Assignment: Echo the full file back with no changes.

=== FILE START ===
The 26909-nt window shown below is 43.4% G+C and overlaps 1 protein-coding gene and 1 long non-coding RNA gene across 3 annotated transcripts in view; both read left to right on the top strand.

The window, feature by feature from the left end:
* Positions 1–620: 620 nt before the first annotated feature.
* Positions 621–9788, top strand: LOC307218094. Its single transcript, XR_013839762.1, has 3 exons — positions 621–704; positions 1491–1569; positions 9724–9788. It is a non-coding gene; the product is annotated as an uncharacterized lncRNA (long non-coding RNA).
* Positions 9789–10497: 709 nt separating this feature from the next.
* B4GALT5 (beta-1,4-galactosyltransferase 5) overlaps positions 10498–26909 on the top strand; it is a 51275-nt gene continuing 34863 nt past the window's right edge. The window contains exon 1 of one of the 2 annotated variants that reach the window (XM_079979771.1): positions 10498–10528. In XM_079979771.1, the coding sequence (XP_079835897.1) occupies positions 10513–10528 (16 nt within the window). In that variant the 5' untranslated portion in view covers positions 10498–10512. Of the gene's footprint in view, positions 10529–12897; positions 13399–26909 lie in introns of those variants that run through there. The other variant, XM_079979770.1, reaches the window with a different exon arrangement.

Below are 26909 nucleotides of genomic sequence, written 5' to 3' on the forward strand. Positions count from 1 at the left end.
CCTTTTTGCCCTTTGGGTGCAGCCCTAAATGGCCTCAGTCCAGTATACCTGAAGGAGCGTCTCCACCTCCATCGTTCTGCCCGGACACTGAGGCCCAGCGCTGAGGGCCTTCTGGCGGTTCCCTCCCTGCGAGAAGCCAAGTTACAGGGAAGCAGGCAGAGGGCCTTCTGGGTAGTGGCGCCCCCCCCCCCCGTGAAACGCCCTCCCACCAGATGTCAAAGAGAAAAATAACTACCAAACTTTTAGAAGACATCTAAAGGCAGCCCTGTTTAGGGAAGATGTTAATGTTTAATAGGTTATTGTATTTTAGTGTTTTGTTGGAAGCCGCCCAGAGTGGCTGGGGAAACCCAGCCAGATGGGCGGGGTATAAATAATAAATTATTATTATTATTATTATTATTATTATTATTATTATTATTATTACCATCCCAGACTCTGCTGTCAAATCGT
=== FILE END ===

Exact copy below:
The 26909-nt window shown below is 43.4% G+C and overlaps 1 protein-coding gene and 1 long non-coding RNA gene across 3 annotated transcripts in view; both read left to right on the top strand.

The window, feature by feature from the left end:
* Positions 1–620: 620 nt before the first annotated feature.
* Positions 621–9788, top strand: LOC307218094. Its single transcript, XR_013839762.1, has 3 exons — positions 621–704; positions 1491–1569; positions 9724–9788. It is a non-coding gene; the product is annotated as an uncharacterized lncRNA (long non-coding RNA).
* Positions 9789–10497: 709 nt separating this feature from the next.
* B4GALT5 (beta-1,4-galactosyltransferase 5) overlaps positions 10498–26909 on the top strand; it is a 51275-nt gene continuing 34863 nt past the window's right edge. The window contains exon 1 of one of the 2 annotated variants that reach the window (XM_079979771.1): positions 10498–10528. In XM_079979771.1, the coding sequence (XP_079835897.1) occupies positions 10513–10528 (16 nt within the window). In that variant the 5' untranslated portion in view covers positions 10498–10512. Of the gene's footprint in view, positions 10529–12897; positions 13399–26909 lie in introns of those variants that run through there. The other variant, XM_079979770.1, reaches the window with a different exon arrangement.

Below are 26909 nucleotides of genomic sequence, written 5' to 3' on the forward strand. Positions count from 1 at the left end.
CCTTTTTGCCCTTTGGGTGCAGCCCTAAATGGCCTCAGTCCAGTATACCTGAAGGAGCGTCTCCACCTCCATCGTTCTGCCCGGACACTGAGGCCCAGCGCTGAGGGCCTTCTGGCGGTTCCCTCCCTGCGAGAAGCCAAGTTACAGGGAAGCAGGCAGAGGGCCTTCTGGGTAGTGGCGCCCCCCCCCCCCGTGAAACGCCCTCCCACCAGATGTCAAAGAGAAAAATAACTACCAAACTTTTAGAAGACATCTAAAGGCAGCCCTGTTTAGGGAAGATGTTAATGTTTAATAGGTTATTGTATTTTAGTGTTTTGTTGGAAGCCGCCCAGAGTGGCTGGGGAAACCCAGCCAGATGGGCGGGGTATAAATAATAAATTATTATTATTATTATTATTATTATTATTATTATTATTATTATTACCATCCCAGACTCTGCTGTCAAATCGT